First-time homeowners may not realize how complex a roof system is until they encounter a ceiling leak and need to call a professional roofer. A roof’s structure encompasses more than just the shingles themselves. Equally crucial to the material used on top of your home is something called the roof sheathing underneath. This article will explain roof sheathing, what it does, and why it’s essential for your home.
What Is Sheathing on a Roof?
Roof sheathing, or roof decking, is the layer of wood installed on the roof’s trusses and joists. Roof sheathing is the first piece of protection for your roofing and helps keep them from getting damaged by moisture and the elements.
What’s The Difference Between Roof Sheathing and Underlayment?
Roof decking and underlayment are two vital elements of your roofing system. Both protect the structure of your home from the elements and keep it watertight, but they do so in different ways.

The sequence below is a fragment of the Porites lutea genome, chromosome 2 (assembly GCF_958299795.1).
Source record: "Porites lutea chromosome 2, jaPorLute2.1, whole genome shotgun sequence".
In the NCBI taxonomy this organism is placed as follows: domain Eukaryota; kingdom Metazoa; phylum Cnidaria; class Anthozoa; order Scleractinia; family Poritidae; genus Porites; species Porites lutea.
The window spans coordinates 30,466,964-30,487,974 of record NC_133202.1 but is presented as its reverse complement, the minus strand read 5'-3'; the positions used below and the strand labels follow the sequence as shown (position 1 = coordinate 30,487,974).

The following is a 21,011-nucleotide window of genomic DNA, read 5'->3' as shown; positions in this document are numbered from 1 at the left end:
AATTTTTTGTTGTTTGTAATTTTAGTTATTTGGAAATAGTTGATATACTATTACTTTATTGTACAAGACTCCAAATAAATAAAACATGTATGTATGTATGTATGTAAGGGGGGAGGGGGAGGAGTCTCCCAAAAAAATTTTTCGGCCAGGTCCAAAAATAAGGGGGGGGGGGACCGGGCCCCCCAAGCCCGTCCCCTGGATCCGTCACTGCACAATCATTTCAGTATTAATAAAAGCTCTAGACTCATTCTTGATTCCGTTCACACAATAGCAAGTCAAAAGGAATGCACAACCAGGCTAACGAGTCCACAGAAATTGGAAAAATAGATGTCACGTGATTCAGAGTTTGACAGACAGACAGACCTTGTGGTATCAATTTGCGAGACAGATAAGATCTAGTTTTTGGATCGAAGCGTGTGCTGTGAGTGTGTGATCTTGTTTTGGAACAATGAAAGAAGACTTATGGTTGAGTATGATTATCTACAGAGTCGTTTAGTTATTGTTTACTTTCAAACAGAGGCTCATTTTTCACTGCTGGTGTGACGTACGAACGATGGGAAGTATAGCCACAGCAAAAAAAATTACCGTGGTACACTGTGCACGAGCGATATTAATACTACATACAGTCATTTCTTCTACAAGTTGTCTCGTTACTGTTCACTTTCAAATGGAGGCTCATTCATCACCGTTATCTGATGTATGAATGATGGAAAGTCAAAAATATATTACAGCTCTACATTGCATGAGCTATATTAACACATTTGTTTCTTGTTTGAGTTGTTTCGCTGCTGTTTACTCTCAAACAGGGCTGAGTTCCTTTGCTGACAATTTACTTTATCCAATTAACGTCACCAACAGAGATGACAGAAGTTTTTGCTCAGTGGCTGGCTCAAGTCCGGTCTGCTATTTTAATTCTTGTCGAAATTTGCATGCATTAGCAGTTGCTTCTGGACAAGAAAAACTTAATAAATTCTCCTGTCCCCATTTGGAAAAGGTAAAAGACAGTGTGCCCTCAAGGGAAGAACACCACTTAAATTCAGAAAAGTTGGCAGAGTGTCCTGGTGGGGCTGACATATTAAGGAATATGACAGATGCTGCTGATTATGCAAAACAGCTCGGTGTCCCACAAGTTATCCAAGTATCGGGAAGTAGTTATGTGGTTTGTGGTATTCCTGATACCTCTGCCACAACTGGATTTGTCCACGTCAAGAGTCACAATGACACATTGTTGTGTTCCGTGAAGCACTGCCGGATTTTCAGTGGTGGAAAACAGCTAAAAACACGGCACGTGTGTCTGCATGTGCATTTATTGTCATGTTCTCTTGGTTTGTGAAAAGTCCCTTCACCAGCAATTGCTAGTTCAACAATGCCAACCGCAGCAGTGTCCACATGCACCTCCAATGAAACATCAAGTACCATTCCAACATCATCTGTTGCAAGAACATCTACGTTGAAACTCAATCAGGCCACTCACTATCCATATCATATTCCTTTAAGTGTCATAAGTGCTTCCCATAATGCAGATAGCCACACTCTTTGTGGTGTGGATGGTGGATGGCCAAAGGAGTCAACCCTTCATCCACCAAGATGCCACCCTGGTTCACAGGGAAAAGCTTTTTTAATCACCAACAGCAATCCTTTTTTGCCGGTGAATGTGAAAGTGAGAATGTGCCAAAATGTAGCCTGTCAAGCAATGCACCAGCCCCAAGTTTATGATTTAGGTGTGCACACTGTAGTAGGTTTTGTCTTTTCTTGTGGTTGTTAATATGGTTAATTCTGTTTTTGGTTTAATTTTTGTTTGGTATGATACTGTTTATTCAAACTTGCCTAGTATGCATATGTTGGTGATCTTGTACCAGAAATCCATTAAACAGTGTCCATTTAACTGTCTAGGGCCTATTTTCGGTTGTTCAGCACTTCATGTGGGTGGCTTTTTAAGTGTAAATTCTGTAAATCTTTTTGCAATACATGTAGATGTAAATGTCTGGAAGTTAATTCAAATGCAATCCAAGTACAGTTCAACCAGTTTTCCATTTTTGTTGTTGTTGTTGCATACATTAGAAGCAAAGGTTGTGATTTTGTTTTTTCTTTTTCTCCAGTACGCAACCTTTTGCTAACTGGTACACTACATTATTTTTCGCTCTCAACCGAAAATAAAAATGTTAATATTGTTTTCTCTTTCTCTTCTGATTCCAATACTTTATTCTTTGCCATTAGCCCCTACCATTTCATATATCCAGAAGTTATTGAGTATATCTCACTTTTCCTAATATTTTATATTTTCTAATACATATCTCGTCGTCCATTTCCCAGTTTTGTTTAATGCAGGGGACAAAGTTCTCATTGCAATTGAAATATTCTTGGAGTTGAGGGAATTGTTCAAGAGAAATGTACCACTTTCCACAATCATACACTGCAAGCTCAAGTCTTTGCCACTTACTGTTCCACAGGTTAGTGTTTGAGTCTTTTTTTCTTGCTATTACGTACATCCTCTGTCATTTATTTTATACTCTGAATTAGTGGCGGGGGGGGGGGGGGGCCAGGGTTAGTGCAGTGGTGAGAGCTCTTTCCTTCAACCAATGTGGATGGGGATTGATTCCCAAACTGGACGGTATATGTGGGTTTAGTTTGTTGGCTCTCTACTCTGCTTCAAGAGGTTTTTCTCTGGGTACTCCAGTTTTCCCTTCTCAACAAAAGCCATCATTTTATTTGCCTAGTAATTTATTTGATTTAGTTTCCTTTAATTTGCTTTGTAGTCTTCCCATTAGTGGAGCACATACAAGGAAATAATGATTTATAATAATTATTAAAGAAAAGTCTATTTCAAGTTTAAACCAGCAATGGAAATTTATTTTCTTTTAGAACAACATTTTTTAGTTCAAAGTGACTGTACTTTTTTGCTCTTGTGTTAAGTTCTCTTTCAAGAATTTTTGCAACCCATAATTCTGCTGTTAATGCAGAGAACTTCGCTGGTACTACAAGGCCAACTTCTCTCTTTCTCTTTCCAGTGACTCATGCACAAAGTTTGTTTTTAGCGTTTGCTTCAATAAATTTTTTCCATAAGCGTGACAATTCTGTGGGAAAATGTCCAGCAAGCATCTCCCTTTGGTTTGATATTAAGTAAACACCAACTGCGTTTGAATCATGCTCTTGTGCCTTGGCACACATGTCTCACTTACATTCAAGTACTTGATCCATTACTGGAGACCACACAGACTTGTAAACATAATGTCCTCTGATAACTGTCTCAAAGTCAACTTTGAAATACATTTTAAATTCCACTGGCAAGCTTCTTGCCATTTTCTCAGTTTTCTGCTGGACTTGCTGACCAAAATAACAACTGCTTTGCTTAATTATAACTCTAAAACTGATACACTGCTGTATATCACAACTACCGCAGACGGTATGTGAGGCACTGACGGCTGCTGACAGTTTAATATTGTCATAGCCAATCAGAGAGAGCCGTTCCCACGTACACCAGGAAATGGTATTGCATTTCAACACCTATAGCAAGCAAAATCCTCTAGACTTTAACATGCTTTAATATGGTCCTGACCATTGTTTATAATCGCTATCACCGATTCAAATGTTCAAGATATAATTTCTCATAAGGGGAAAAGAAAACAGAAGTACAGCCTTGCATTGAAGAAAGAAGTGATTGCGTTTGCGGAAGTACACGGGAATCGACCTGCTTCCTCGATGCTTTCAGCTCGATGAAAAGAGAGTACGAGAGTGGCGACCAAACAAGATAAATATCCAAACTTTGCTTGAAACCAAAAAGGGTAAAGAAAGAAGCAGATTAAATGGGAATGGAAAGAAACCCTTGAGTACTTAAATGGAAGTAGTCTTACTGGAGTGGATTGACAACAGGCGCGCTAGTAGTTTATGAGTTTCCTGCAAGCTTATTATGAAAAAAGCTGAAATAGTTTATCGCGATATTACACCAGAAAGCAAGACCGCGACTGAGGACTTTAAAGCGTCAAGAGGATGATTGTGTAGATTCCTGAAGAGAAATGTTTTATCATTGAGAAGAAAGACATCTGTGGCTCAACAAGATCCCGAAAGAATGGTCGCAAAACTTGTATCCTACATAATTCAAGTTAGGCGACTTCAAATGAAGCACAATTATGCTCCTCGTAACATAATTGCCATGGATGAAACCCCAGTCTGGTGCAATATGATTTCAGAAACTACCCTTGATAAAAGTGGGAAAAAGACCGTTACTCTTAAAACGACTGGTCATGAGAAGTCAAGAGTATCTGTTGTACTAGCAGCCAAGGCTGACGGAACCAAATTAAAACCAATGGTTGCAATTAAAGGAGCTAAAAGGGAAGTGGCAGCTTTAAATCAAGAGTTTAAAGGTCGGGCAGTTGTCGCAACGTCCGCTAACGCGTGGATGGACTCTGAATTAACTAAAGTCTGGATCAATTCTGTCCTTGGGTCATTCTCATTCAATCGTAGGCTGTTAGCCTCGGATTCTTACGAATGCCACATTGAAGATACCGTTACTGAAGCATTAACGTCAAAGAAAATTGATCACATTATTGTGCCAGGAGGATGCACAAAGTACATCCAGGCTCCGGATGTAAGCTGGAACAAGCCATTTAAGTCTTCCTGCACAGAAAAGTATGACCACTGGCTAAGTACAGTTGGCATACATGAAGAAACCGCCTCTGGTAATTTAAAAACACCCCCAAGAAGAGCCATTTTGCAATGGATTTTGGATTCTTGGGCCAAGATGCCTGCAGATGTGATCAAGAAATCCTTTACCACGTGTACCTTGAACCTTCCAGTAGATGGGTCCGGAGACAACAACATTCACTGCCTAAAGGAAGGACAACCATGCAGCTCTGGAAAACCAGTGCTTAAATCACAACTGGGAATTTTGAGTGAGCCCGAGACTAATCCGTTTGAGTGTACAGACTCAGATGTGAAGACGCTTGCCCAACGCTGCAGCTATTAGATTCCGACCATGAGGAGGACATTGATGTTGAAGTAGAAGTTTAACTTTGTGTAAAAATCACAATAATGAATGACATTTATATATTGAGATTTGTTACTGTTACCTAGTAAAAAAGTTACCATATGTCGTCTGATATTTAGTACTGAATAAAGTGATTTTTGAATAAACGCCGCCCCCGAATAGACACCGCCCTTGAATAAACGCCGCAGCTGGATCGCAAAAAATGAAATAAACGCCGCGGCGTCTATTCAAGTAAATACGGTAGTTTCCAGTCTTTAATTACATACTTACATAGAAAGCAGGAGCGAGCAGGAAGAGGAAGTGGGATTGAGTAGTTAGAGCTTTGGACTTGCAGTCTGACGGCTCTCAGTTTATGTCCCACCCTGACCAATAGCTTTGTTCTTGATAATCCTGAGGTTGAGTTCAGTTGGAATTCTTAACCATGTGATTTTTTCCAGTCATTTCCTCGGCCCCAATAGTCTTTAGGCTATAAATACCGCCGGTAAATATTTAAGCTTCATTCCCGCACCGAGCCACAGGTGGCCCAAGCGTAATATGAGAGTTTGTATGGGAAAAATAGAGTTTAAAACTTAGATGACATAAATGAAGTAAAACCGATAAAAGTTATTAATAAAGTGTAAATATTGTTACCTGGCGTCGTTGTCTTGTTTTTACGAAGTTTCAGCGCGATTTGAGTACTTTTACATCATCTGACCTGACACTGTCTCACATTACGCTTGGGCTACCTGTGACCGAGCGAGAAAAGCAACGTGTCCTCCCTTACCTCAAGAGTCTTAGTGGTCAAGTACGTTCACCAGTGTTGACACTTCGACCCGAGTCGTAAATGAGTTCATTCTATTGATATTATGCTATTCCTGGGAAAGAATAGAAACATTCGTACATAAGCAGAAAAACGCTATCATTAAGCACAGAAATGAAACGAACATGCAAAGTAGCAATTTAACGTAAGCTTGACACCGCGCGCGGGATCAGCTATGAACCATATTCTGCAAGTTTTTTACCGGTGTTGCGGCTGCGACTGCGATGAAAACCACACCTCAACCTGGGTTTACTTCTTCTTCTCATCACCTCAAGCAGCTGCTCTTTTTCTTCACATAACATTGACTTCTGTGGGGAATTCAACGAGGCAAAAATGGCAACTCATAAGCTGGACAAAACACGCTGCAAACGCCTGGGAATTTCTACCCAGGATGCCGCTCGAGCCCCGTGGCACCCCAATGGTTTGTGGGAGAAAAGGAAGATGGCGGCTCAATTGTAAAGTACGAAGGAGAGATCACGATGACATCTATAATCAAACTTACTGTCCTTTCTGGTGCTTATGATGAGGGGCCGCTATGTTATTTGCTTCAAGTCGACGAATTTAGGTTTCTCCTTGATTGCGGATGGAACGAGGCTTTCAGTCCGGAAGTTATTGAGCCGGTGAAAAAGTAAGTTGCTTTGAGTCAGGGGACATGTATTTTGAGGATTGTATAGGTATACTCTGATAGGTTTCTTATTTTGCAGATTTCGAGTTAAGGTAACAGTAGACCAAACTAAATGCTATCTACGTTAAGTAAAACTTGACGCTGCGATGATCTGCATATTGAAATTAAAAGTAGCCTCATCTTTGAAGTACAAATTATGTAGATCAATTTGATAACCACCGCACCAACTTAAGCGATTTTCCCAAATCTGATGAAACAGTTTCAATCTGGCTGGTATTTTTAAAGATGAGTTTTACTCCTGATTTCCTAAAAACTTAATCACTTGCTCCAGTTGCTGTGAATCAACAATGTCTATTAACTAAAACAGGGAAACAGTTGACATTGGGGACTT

The roof sheathing is the layer of wood that acts as a barrier between the rafters and felt underlayment.
Underlayment is an additional layer of support that goes on top of roof decking to protect from rain and snow and any moisture that might come up through gaps in your sheathing. You might know it as tar paper or felt paper. Underlayment is made of asphalt-soaked organic mats or asphalt-coated paper, which resist water.
Your roof is covered with roof sheathing materials, which protects the joists underneath. Felt paper underlayment prevents leaks and adds insulation. A layer of asphalt shingles protects against rainwater and heat loss in cold weather.